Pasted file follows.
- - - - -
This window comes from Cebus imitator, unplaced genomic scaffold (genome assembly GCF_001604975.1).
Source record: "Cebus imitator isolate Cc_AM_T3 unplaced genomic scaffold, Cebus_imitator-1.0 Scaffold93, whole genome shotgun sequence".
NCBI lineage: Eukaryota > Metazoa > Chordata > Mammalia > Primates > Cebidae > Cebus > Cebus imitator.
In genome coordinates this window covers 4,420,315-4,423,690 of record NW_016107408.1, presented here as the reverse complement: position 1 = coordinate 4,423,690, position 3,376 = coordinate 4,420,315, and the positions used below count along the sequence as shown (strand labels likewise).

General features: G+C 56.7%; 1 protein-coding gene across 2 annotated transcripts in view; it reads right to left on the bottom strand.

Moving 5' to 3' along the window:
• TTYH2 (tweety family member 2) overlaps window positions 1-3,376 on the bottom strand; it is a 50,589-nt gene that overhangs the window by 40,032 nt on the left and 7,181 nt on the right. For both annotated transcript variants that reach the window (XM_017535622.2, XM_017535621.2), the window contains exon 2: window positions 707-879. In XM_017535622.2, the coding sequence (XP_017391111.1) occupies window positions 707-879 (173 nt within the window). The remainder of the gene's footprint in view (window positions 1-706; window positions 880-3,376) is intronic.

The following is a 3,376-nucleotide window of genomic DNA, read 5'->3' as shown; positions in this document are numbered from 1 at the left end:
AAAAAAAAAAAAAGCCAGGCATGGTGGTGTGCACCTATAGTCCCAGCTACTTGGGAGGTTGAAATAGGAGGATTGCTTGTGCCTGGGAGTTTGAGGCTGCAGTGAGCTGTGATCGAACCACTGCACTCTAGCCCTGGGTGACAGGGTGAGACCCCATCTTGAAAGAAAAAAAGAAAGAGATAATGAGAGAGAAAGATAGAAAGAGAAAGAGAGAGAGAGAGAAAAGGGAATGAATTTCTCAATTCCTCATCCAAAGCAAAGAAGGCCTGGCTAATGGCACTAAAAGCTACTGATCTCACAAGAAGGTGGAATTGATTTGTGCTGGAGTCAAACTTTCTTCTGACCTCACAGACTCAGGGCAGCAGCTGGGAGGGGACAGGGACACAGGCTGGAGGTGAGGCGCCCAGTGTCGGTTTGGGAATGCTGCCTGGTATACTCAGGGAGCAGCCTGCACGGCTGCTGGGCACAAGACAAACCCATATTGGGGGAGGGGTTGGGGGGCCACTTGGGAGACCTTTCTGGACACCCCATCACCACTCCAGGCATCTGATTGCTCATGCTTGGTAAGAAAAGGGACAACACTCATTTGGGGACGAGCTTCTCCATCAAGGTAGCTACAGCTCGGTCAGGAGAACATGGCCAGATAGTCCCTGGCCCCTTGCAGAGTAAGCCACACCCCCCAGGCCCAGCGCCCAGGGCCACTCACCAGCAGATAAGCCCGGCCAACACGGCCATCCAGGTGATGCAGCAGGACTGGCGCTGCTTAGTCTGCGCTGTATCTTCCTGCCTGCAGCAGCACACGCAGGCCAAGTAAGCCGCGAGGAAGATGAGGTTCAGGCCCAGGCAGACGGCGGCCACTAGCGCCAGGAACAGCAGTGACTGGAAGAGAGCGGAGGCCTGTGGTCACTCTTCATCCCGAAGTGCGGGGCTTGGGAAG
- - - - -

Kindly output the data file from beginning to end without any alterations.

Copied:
This window comes from Cebus imitator, unplaced genomic scaffold (genome assembly GCF_001604975.1).
Source record: "Cebus imitator isolate Cc_AM_T3 unplaced genomic scaffold, Cebus_imitator-1.0 Scaffold93, whole genome shotgun sequence".
NCBI lineage: Eukaryota > Metazoa > Chordata > Mammalia > Primates > Cebidae > Cebus > Cebus imitator.
In genome coordinates this window covers 4,420,315-4,423,690 of record NW_016107408.1, presented here as the reverse complement: position 1 = coordinate 4,423,690, position 3,376 = coordinate 4,420,315, and the positions used below count along the sequence as shown (strand labels likewise).

General features: G+C 56.7%; 1 protein-coding gene across 2 annotated transcripts in view; it reads right to left on the bottom strand.

Moving 5' to 3' along the window:
• TTYH2 (tweety family member 2) overlaps window positions 1-3,376 on the bottom strand; it is a 50,589-nt gene that overhangs the window by 40,032 nt on the left and 7,181 nt on the right. For both annotated transcript variants that reach the window (XM_017535622.2, XM_017535621.2), the window contains exon 2: window positions 707-879. In XM_017535622.2, the coding sequence (XP_017391111.1) occupies window positions 707-879 (173 nt within the window). The remainder of the gene's footprint in view (window positions 1-706; window positions 880-3,376) is intronic.

The following is a 3,376-nucleotide window of genomic DNA, read 5'->3' as shown; positions in this document are numbered from 1 at the left end:
AAAAAAAAAAAAAGCCAGGCATGGTGGTGTGCACCTATAGTCCCAGCTACTTGGGAGGTTGAAATAGGAGGATTGCTTGTGCCTGGGAGTTTGAGGCTGCAGTGAGCTGTGATCGAACCACTGCACTCTAGCCCTGGGTGACAGGGTGAGACCCCATCTTGAAAGAAAAAAAGAAAGAGATAATGAGAGAGAAAGATAGAAAGAGAAAGAGAGAGAGAGAGAAAAGGGAATGAATTTCTCAATTCCTCATCCAAAGCAAAGAAGGCCTGGCTAATGGCACTAAAAGCTACTGATCTCACAAGAAGGTGGAATTGATTTGTGCTGGAGTCAAACTTTCTTCTGACCTCACAGACTCAGGGCAGCAGCTGGGAGGGGACAGGGACACAGGCTGGAGGTGAGGCGCCCAGTGTCGGTTTGGGAATGCTGCCTGGTATACTCAGGGAGCAGCCTGCACGGCTGCTGGGCACAAGACAAACCCATATTGGGGGAGGGGTTGGGGGGCCACTTGGGAGACCTTTCTGGACACCCCATCACCACTCCAGGCATCTGATTGCTCATGCTTGGTAAGAAAAGGGACAACACTCATTTGGGGACGAGCTTCTCCATCAAGGTAGCTACAGCTCGGTCAGGAGAACATGGCCAGATAGTCCCTGGCCCCTTGCAGAGTAAGCCACACCCCCCAGGCCCAGCGCCCAGGGCCACTCACCAGCAGATAAGCCCGGCCAACACGGCCATCCAGGTGATGCAGCAGGACTGGCGCTGCTTAGTCTGCGCTGTATCTTCCTGCCTGCAGCAGCACACGCAGGCCAAGTAAGCCGCGAGGAAGATGAGGTTCAGGCCCAGGCAGACGGCGGCCACTAGCGCCAGGAACAGCAGTGACTGGAAGAGAGCGGAGGCCTGTGGTCACTCTTCATCCCGAAGTGCGGGGCTTGGGAAG